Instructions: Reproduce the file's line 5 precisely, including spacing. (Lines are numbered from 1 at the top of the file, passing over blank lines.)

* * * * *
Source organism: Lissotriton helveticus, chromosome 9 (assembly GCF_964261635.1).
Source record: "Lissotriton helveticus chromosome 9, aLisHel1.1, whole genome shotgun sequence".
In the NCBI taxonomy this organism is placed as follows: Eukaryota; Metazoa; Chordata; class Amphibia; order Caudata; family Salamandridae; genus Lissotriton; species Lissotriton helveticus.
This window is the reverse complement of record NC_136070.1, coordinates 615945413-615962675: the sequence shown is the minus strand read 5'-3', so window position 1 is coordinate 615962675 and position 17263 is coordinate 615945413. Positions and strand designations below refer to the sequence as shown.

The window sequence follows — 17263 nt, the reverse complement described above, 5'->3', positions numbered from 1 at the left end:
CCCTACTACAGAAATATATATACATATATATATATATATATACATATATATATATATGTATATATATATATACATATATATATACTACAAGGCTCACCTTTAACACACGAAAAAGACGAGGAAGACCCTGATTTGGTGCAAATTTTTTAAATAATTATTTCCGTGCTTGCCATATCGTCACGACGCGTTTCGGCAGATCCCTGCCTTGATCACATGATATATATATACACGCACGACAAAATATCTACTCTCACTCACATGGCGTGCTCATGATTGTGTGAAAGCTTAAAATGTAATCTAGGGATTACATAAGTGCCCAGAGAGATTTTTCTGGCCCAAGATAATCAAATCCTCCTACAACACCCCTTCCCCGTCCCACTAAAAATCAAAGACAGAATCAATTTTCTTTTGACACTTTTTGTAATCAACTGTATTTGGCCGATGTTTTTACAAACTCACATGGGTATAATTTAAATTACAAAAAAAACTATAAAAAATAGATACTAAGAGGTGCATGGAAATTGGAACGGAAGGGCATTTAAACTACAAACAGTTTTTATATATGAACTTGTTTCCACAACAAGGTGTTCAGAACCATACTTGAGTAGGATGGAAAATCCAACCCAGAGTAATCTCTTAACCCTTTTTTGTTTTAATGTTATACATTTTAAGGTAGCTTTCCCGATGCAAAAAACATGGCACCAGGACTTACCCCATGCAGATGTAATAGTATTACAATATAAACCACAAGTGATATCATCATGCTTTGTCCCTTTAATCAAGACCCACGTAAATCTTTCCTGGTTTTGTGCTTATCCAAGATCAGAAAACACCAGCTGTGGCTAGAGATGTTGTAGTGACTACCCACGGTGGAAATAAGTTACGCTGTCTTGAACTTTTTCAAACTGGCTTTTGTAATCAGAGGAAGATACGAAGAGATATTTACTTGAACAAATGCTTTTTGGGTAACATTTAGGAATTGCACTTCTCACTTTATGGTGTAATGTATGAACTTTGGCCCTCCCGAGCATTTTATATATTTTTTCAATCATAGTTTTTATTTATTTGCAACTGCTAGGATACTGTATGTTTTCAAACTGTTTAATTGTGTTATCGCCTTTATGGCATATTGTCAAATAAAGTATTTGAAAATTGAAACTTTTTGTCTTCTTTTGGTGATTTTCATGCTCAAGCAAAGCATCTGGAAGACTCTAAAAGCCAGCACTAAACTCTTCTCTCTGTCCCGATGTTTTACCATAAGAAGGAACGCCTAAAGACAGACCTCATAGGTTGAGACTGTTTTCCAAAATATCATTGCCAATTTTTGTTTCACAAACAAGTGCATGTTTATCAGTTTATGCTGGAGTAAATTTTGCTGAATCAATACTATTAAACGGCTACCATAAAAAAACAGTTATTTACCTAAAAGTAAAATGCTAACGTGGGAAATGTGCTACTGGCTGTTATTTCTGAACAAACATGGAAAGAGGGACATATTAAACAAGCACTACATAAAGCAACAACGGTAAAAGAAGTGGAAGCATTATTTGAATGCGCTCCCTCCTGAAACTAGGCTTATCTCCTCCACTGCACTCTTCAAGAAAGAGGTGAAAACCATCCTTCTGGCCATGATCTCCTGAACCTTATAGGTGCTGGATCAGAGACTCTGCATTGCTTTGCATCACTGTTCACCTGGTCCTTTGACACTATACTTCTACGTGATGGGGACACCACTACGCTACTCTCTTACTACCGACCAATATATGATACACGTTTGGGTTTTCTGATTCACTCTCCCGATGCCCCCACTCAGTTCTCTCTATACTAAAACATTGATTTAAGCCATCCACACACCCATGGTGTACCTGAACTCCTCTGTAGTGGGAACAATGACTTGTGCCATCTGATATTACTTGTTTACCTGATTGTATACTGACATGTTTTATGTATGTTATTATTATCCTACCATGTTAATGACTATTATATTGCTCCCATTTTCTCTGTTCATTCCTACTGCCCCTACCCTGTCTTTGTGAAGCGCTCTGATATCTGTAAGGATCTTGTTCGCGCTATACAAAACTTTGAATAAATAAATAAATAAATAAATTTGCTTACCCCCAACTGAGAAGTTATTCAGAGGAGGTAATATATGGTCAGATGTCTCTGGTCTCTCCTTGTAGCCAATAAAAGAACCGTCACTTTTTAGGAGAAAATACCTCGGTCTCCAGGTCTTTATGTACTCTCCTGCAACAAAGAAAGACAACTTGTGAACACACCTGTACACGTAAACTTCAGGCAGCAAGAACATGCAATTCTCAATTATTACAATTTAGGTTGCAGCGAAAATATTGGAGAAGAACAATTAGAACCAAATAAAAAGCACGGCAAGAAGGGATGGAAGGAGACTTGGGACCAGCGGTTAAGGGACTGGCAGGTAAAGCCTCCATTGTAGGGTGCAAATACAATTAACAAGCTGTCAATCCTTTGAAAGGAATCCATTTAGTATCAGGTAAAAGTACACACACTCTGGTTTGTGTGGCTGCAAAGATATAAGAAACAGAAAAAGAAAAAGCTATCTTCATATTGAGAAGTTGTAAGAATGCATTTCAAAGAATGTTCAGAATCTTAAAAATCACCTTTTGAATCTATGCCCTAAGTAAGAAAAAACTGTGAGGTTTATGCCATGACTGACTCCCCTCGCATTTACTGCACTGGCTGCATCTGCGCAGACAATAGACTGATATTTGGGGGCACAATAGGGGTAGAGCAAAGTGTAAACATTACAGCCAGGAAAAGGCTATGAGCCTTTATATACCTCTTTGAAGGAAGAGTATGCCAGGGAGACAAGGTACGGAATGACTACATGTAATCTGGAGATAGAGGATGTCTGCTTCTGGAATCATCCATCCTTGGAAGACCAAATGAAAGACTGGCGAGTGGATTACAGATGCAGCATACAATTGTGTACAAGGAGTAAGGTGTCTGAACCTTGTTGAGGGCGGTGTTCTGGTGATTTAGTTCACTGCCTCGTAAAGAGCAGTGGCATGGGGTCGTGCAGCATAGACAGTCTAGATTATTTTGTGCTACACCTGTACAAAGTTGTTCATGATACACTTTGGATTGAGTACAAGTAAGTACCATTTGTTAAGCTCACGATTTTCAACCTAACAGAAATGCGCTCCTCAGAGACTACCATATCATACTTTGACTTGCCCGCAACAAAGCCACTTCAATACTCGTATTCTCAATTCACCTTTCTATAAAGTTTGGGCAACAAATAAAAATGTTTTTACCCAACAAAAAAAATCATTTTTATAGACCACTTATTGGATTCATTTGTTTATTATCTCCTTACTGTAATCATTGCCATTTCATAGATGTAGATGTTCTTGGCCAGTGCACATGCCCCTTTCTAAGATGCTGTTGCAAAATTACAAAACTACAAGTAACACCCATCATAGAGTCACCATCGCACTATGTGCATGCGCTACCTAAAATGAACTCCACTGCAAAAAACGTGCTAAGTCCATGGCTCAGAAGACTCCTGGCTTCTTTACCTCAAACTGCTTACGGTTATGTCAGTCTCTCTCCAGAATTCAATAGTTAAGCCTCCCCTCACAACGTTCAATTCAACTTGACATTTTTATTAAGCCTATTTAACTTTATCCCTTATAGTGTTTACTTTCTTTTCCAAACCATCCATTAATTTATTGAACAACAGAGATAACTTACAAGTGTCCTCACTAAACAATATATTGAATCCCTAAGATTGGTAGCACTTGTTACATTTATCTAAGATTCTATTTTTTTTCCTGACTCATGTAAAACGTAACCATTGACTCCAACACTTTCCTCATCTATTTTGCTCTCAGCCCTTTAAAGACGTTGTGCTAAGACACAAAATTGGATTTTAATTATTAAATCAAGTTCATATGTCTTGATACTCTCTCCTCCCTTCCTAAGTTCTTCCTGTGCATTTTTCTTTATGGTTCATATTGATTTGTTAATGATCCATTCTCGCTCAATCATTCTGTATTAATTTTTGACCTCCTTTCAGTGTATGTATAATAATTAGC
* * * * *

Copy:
The window sequence follows — 17263 nt, the reverse complement described above, 5'->3', positions numbered from 1 at the left end: